Musician, Music Director
Greg: This is going to be my 19th year in A Christmas Carol, over the course of 24 years. I first did it in 1994. It’s always like coming home for the holidays.
Malcolm: This is my 13th year doing the show. I love coming back. The story renews me personally, and I enjoy being part of something that engages our civic, moral and even spiritual responsibility to each other as human beings. A Christmas Carol is kind of like church for me. Ten weeks a year, I get to come tell this story and share the stage with some of the best storytellers I’ve ever known, and use my particular skill set as a musician while doing it. There’s always something every year that connects with me in a new way. At a recent read-through of the script in rehearsal, it was when Scrooge is transformed and says, “This is my room! My room! My curtains!” I was sitting there looking around the rehearsal room and thought, “This is my room! We’re all here! It’s all really happening!” I’m with some of my best friends and people who have become like family.
Greg: Music is a universal language. It strikes home, no matter who you are, and the songs in this production are beautiful, traditional songs. There are a lot of things that will take people back to more of a fundamental place.
Malcolm: I agree: music can sometimes communicate things words don’t, or does it in a different way. It reaches a different part of you. I think a lot of the traditional holiday season music we play strikes senses and memories in the audience that just the words, or even the set and costumes, don’t. So putting those all together and having musicians play live on stage really brings the story together.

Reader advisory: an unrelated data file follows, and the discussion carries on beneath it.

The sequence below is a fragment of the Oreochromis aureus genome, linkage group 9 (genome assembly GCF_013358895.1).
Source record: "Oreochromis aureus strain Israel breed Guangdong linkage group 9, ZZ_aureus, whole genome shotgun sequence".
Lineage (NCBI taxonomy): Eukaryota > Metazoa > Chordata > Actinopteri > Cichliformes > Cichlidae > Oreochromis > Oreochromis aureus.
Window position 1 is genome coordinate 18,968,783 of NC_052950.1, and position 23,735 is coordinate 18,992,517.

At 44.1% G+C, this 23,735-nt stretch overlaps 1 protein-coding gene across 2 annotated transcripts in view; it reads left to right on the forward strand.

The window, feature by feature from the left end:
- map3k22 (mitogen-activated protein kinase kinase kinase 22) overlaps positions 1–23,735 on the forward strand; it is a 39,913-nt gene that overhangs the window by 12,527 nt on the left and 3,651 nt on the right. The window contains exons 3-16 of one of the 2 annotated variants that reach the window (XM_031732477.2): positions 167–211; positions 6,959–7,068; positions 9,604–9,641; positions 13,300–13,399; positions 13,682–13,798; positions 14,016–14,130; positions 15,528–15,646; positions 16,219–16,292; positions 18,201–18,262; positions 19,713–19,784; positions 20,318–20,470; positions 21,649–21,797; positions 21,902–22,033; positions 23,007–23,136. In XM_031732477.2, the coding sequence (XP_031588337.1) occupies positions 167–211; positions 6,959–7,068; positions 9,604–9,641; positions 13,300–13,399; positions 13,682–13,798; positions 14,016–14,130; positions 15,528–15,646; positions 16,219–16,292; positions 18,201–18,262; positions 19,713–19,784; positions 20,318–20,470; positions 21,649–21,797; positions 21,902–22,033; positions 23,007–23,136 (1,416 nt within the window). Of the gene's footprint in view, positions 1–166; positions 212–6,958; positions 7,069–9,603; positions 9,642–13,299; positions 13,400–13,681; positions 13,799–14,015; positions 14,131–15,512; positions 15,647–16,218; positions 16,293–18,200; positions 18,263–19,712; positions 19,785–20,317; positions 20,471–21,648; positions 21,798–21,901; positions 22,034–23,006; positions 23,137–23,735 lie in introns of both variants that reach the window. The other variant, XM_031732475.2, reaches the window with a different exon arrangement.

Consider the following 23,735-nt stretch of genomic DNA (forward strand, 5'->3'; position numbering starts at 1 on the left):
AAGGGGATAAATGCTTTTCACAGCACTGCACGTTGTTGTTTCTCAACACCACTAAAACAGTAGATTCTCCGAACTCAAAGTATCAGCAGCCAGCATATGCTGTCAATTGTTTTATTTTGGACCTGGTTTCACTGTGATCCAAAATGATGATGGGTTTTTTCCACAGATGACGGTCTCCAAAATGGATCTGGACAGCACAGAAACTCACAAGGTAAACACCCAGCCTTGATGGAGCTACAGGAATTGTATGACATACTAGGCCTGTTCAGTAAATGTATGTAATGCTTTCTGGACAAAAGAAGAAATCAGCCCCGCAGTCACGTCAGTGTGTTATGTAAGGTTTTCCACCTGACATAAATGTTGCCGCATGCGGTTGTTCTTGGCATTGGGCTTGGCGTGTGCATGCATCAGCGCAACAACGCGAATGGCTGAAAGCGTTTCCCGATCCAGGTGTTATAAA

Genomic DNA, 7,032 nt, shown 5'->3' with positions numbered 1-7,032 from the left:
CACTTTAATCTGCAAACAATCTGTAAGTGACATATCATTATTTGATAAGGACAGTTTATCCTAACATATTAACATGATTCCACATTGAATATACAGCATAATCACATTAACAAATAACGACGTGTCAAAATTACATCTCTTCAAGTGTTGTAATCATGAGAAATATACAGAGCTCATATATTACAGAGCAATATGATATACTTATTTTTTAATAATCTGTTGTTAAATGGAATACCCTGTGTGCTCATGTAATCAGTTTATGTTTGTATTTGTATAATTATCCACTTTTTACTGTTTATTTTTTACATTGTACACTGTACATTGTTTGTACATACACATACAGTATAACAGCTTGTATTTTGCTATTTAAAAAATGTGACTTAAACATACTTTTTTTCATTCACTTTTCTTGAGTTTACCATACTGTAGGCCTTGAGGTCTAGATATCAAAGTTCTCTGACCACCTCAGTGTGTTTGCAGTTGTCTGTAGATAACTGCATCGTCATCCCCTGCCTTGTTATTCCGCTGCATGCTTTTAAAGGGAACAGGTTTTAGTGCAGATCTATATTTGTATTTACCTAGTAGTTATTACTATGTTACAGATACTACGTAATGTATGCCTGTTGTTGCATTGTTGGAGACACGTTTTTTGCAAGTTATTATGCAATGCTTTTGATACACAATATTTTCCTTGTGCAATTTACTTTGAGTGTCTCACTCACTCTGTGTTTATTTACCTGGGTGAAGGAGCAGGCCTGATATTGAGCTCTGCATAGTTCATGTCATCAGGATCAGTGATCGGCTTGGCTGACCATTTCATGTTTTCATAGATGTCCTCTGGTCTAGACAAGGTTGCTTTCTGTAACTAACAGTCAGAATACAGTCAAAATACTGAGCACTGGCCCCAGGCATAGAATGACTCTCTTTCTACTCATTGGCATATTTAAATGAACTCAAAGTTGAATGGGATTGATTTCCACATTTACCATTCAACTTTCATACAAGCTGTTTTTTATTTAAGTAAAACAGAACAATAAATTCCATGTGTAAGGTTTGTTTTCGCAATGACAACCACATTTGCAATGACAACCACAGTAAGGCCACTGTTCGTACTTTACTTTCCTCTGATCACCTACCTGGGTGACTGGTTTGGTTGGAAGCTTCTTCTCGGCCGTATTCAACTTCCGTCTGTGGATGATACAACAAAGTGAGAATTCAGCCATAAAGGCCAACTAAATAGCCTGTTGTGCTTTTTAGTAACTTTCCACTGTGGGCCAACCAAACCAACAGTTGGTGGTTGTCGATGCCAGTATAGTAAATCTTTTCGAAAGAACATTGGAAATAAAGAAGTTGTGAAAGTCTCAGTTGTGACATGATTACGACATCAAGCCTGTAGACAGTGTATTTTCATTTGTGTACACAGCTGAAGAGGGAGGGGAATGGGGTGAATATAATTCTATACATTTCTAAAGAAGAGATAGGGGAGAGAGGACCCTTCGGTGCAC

Greg: The Goodman’s always been great about keeping live music in the show. It would be very easy to just pipe in the music, but there is something that, when you see people actually performing, strikes (pardon the pun) a note.
Enjoy the Sounds of the Musicians of A Christmas Carol
Throughout the 40 years of A Christmas Carol at Goodman Theatre, live music has been a part of the telling of this timeless tale. Smoking Bishop, the quartet of musicians who grace the streets of mid-19th century London, created a collection of tunes from the show, new arrangements of classic favorites and a few original original works inspired by Dickens’ Carol. With over 2,500 performances between them over the past 20 years, Justin Amolsch, Andrew Coil, Greg Hirte and Malcolm Ruhl continue their annual tradition of bringing holiday cheer to downtown Chicago. Now you can take a little of that home! Any Tune for a Tuppence is available in the Goodman Theatre gift shop, as well as on iTunes, Amazon and CDbaby.